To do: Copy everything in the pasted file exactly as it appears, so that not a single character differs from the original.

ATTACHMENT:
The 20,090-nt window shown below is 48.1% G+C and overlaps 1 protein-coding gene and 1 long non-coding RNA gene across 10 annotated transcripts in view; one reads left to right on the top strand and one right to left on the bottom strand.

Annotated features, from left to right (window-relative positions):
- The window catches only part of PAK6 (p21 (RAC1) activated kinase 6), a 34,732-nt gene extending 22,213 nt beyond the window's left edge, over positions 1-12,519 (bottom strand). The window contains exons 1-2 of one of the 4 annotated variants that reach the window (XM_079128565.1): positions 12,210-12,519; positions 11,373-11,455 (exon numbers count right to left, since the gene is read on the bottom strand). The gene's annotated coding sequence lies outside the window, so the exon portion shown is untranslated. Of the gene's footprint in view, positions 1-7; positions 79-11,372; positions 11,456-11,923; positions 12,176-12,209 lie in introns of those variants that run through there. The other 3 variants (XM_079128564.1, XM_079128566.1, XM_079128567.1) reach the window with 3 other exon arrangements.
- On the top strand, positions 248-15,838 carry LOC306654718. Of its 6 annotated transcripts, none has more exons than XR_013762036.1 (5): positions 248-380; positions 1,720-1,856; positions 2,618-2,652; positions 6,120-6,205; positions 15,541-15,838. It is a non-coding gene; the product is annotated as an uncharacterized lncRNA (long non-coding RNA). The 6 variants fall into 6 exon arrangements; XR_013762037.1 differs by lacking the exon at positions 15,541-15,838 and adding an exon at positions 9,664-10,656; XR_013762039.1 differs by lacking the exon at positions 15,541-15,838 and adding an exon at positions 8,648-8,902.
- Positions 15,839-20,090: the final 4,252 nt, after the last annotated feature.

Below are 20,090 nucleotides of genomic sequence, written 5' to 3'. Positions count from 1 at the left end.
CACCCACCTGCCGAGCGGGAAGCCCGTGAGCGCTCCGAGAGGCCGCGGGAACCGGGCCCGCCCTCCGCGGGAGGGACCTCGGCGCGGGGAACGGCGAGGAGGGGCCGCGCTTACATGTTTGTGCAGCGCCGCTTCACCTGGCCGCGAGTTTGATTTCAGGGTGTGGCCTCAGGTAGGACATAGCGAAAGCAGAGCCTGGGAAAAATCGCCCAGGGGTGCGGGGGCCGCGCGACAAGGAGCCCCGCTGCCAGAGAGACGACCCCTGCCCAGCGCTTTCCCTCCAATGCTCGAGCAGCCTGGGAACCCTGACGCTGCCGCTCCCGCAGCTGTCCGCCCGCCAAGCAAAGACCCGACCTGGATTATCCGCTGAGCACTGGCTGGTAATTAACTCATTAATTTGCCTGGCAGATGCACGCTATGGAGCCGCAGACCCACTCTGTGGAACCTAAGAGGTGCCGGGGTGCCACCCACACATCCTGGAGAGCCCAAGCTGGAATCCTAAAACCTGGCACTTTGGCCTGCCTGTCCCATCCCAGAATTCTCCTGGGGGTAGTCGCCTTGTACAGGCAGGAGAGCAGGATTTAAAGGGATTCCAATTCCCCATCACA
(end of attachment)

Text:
The 20,090-nt window shown below is 48.1% G+C and overlaps 1 protein-coding gene and 1 long non-coding RNA gene across 10 annotated transcripts in view; one reads left to right on the top strand and one right to left on the bottom strand.

Annotated features, from left to right (window-relative positions):
- The window catches only part of PAK6 (p21 (RAC1) activated kinase 6), a 34,732-nt gene extending 22,213 nt beyond the window's left edge, over positions 1-12,519 (bottom strand). The window contains exons 1-2 of one of the 4 annotated variants that reach the window (XM_079128565.1): positions 12,210-12,519; positions 11,373-11,455 (exon numbers count right to left, since the gene is read on the bottom strand). The gene's annotated coding sequence lies outside the window, so the exon portion shown is untranslated. Of the gene's footprint in view, positions 1-7; positions 79-11,372; positions 11,456-11,923; positions 12,176-12,209 lie in introns of those variants that run through there. The other 3 variants (XM_079128564.1, XM_079128566.1, XM_079128567.1) reach the window with 3 other exon arrangements.
- On the top strand, positions 248-15,838 carry LOC306654718. Of its 6 annotated transcripts, none has more exons than XR_013762036.1 (5): positions 248-380; positions 1,720-1,856; positions 2,618-2,652; positions 6,120-6,205; positions 15,541-15,838. It is a non-coding gene; the product is annotated as an uncharacterized lncRNA (long non-coding RNA). The 6 variants fall into 6 exon arrangements; XR_013762037.1 differs by lacking the exon at positions 15,541-15,838 and adding an exon at positions 9,664-10,656; XR_013762039.1 differs by lacking the exon at positions 15,541-15,838 and adding an exon at positions 8,648-8,902.
- Positions 15,839-20,090: the final 4,252 nt, after the last annotated feature.

Below are 20,090 nucleotides of genomic sequence, written 5' to 3'. Positions count from 1 at the left end.
CACCCACCTGCCGAGCGGGAAGCCCGTGAGCGCTCCGAGAGGCCGCGGGAACCGGGCCCGCCCTCCGCGGGAGGGACCTCGGCGCGGGGAACGGCGAGGAGGGGCCGCGCTTACATGTTTGTGCAGCGCCGCTTCACCTGGCCGCGAGTTTGATTTCAGGGTGTGGCCTCAGGTAGGACATAGCGAAAGCAGAGCCTGGGAAAAATCGCCCAGGGGTGCGGGGGCCGCGCGACAAGGAGCCCCGCTGCCAGAGAGACGACCCCTGCCCAGCGCTTTCCCTCCAATGCTCGAGCAGCCTGGGAACCCTGACGCTGCCGCTCCCGCAGCTGTCCGCCCGCCAAGCAAAGACCCGACCTGGATTATCCGCTGAGCACTGGCTGGTAATTAACTCATTAATTTGCCTGGCAGATGCACGCTATGGAGCCGCAGACCCACTCTGTGGAACCTAAGAGGTGCCGGGGTGCCACCCACACATCCTGGAGAGCCCAAGCTGGAATCCTAAAACCTGGCACTTTGGCCTGCCTGTCCCATCCCAGAATTCTCCTGGGGGTAGTCGCCTTGTACAGGCAGGAGAGCAGGATTTAAAGGGATTCCAATTCCCCATCACA